Shoe Horns – a repost

This post is from the internationalroutier.wordpress.com blog, published on September 10,2010.


In some way, Helmut is the genesis of this post. I’d done a post on the ceramic Salisbury Leather Jug and within a few days Helmut had posted some photos of the original the pottery one was copied from. I located the museum website, had a look around at the rest of the site and found this shoehorn.

The museum placard reads “Shoehorn 1593 – Shoehorn engraved and inscribed by Robert Mindun in 1593 depicting a figure in Elizabethan costume, perhaps Jane Ayers the lady named in the inscription. Mindun is the earliest recorded English engraver of horn.”

The extant inscription is: THIS IS IANE AYRES SHOEING … ROBART MINDVM 1593. The top of the horn is missing, I imagine it was originally similar to the complete one in the photo below below. It was made by Mindum in 1612 and recently sold for £8,800.

ROBART MINDVM MADE THIS SHOOING HORNE FOR MISTRIS BLAKE ANNO DOMINI 1612 height 9in (225mm)

Shoehorns go back a long way. They hold the shoe open and allow enable the foot to slide in without crushing the shoe’s counter or splitting the back seam of the shoe. While they were made from a variety of materials, cow horn is an ideal medium as the desired complex curves, smooth surface and size occur naturally in the material.

Secrets from the Curator’s Closet has an article about one in their collection, with some information on how the horn was prepared, and some background on Mindum’s work methods. I’ve written to the author and asked for clarification on a couple of points, as the preparation information seems to be for making lanthorn panes and spoons rather that shoehorns, the production times appear to be excessive, and the assertion that Mindum only produced one per year is contradicted by two shoehorns made by Mindum both dated 1593.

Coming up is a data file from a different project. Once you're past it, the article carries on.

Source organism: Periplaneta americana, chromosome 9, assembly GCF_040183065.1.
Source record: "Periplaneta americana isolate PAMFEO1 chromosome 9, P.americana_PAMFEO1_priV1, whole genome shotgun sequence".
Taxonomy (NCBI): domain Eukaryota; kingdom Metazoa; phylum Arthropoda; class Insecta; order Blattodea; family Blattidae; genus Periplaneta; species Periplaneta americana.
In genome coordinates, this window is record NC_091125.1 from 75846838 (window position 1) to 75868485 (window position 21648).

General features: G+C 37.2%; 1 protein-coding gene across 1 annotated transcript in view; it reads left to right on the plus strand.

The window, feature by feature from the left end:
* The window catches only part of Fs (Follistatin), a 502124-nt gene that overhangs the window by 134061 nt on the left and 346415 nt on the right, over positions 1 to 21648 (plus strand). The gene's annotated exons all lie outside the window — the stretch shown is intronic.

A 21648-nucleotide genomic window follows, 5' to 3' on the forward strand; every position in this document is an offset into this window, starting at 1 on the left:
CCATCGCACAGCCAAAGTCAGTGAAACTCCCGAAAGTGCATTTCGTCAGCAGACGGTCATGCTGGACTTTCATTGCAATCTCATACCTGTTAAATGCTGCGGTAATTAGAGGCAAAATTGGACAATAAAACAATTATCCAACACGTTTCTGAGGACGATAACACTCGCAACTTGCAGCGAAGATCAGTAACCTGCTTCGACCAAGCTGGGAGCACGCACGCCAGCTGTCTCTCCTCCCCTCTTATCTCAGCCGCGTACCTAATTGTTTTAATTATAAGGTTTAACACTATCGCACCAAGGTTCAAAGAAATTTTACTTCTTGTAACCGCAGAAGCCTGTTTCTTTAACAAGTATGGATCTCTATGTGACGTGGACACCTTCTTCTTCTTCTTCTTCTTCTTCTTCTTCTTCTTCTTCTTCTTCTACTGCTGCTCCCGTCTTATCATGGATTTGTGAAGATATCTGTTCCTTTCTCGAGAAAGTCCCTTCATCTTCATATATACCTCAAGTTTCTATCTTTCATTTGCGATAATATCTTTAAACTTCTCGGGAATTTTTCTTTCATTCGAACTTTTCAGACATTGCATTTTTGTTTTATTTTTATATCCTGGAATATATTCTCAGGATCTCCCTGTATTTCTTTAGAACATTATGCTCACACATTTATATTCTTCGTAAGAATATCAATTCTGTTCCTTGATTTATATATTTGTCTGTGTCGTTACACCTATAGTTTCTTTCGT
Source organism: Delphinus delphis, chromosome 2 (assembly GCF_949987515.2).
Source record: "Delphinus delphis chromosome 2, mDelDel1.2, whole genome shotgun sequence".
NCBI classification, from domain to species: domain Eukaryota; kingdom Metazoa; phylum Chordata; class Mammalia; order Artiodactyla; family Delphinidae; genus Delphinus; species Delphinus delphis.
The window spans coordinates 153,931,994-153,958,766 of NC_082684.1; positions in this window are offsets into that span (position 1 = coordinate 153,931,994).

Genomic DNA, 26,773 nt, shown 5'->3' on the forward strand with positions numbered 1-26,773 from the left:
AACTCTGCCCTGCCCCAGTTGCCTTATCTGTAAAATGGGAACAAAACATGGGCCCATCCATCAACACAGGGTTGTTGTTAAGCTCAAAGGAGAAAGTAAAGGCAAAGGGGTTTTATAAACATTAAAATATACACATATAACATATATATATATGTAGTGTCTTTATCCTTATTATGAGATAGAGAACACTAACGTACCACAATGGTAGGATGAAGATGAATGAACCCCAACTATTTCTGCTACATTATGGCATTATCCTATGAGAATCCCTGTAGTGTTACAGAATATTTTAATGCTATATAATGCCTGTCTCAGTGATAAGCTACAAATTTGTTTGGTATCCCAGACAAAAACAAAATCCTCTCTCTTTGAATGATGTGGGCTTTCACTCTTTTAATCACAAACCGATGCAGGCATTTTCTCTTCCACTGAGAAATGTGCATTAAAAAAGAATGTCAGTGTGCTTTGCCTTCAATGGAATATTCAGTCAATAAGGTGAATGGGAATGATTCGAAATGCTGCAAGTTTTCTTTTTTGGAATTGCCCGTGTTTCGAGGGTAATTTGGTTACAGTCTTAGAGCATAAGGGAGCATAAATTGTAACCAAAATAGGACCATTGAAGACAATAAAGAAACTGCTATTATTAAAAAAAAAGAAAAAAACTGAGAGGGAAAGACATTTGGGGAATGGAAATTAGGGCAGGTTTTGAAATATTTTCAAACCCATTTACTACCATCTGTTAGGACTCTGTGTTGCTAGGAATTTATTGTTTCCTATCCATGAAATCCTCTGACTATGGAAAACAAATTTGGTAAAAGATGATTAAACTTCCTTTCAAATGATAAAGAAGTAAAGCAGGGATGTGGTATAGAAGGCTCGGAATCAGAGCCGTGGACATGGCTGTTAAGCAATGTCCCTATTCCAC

ROBART MINDVM MADE THIS SHOOING HORNE FOR JANE HIS WIFE ANNO DOMINI 1613

(Photograph from Secrets from the Curator’s Closet copyright © Bruce Parker, 2010)

The Salisbury and South Wiltshire Musuem claims Mindum is the earliest recorded English engraver of horn. Mindum has left more than his fair share of items for us, indicating that he was either particularly prolific or his work was particularly well regarded and preserved. We really don’t have many plain ones so we can’t even get an idea of the proportion of plain to decorated ones. The proceedings for the Society of Antiquaries on November 24, (The Antiquary, Volume 27, 1893, p41) record that “Mr. Hartshorne exhibited a shoe-horn carved by Robert Mindum, dated 1598, … ; Sir J. Evans exhibited a powder horn and two shoe-horns, also carved by Robert Mindum”. I can’t say that I’ve found any earlier by anyone else but I also can’t say I’ve looked particularly hard.

The Exhibition of the Royal House of Tudor in Repent Street, London(?) in 1890 featured items: 981i ENGRAVED SHOE HORN, 1600 and ENGRAVED POWDER HORN, 1601 by Robert Mindum. Both items were lent by JOHN EVANS, ESQ., P.S.A. I would presume that these are the same J Evans and the same items, giving a date of 1600 for the one displayed to the Society of Antiquaries.

This last one creates a number of problems for those other authorities – made in 1593, it means that he made two that year. The name on it is Hamlet Radesdale Settson, male when all the others are made for women and some sites claim that they were only made for Mindum’s favourites, and Settson’s profession and location are mentioned, to me making it look for all the world like a seventeenth century version of those etched glass or embossed leather coasters or flash pens handed out by software companies that are of not insignificant value but are meant to get their name in front of you every day. This image is from London – A Concise History by Geoffrey Trease, Thames & Hudson 1975.

THIS IS HAMLET RADESDALE SETTSON THE COVPAR OF LONDAN ANNO DOMINI 1593

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